His wife, a fellow lawyer and anti-corruption expert, also faces separate charges
An international lawyer who worked in the City and at the headquarters of the Commonwealth has been charged with fraud.
Joshua Brien, 47, a former special counsel for US outfit Cooley, appeared at Westminster Magistrates’ Court on 4 August to face three counts of “fraud by abuse of position”.
His wife and fellow lawyer, anti-corruption expert Melissa Khemani, also faces separate charges.
Both used to work for the Commonwealth, an international club originally for ex-British colonies, at its London headquarters.
Brien, an expert on the law of the sea, worked for the organisation between 2010 and 2016, according to the Times. He joined Cooley as a special counsel in 2016 and is listed as a “rising star” in public international law in the Legal 500 rankings.
As well as fraud by abuse of position, the Australian lawyer faces allegations of acquiring criminal property, fraudulent misrepresentation and “possession of an article for use in the course of or in connection with fraud”. The Metropolitan Police said that all the charges “relate to offences alleged to have taken place between 23 December 2014 and 29 October 2019 whilst he was employed as a legal advisor or special counsel”.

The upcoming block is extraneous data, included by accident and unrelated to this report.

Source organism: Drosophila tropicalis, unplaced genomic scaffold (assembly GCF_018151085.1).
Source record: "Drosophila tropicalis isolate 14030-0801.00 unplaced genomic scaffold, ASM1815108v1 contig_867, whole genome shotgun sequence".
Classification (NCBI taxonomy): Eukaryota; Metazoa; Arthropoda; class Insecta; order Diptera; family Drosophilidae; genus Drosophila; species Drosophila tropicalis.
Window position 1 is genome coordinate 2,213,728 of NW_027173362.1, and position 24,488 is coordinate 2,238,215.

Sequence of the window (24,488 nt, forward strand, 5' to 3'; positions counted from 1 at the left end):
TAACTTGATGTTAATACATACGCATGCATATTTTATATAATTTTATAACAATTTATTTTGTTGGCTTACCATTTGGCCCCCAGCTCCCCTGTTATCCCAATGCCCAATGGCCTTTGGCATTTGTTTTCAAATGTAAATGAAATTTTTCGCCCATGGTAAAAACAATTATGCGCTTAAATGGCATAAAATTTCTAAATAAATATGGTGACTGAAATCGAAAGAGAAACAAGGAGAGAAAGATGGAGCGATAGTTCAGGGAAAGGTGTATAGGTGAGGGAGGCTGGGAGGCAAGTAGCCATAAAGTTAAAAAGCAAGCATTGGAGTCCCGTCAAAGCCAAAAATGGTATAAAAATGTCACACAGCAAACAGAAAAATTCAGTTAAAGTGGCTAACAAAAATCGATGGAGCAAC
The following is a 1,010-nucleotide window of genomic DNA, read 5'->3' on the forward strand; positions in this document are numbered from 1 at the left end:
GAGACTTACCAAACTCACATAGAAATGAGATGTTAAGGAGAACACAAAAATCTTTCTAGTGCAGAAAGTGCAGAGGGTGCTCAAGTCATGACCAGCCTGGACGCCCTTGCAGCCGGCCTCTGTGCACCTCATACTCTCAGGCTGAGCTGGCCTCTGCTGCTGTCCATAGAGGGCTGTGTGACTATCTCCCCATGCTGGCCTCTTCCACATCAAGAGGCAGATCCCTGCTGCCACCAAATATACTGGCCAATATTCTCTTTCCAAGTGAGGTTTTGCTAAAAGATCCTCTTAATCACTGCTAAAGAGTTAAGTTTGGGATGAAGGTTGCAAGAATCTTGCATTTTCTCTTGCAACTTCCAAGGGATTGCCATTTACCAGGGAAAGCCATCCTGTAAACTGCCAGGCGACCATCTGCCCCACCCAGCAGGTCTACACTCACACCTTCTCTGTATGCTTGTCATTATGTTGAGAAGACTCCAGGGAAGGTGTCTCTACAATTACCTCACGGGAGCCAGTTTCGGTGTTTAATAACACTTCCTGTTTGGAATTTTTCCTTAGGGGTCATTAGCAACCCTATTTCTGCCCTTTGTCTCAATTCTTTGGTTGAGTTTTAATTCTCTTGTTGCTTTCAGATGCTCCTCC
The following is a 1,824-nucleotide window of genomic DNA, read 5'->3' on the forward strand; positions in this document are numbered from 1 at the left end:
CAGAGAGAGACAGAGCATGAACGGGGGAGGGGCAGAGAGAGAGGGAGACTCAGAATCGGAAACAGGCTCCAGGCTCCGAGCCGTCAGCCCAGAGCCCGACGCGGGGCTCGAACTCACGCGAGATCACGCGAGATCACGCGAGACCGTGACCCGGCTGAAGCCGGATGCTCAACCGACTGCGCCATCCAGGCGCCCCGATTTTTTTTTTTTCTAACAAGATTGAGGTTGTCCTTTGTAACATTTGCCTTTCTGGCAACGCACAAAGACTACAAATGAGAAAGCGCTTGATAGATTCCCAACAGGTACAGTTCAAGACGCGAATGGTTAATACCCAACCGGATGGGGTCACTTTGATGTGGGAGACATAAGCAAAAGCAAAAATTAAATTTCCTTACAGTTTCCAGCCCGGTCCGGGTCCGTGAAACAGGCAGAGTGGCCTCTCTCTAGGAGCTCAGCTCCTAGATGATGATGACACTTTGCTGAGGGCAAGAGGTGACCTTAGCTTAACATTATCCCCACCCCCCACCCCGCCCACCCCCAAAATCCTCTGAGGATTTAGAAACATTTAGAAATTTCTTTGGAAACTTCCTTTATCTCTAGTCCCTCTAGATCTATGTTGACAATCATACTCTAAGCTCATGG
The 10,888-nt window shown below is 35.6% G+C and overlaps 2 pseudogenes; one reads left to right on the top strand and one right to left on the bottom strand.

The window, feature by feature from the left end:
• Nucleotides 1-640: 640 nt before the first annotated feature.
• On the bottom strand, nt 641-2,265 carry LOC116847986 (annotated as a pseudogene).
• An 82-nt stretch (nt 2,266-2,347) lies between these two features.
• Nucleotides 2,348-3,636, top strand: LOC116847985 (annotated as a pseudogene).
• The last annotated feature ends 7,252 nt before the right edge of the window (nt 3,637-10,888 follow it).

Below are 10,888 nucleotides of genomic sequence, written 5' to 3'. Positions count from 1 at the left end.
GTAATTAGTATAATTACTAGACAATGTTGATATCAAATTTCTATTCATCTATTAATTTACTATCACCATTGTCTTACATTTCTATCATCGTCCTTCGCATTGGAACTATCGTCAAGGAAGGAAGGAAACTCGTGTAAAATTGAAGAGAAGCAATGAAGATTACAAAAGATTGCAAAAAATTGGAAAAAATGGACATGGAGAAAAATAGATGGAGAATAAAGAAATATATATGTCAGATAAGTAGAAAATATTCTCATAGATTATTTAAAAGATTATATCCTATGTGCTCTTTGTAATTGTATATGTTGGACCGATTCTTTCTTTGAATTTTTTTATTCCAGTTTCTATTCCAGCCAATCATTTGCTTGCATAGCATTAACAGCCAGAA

Specifically, Brien is accused of stealing over £150,000 from the Commonwealth and lying about being sacked for gross misconduct in a 2017 job application, the Times reports.
Melissa Khemani, 40, a Canadian lawyer married to Brien, is charged with two counts of acquiring/using/possessing criminal property. The King’s College London graduate has worked in the compliance department of the European Bank for Reconstruction and Development and as a legal adviser on anti-corruption at the Organisation for Economic Co-operation and Development (OECD).
Before that, Khemani worked at Commonwealth HQ, helping members to implement the United Nations Convention against Corruption.
Brien was bailed to appear at Southwark Crown Court on 1 September, while Khemani is back in the mags on 22 October, police said in a statement.
The Commonwealth is led by Patricia Scotland QC, a former family lawyer who became the first female Attorney General under the last Labour government. She has previously been criticised over governance failings at the organisation, with the UK government suspending some of its membership payments earlier this year after auditors flagged concerns about procurement and financial controls.
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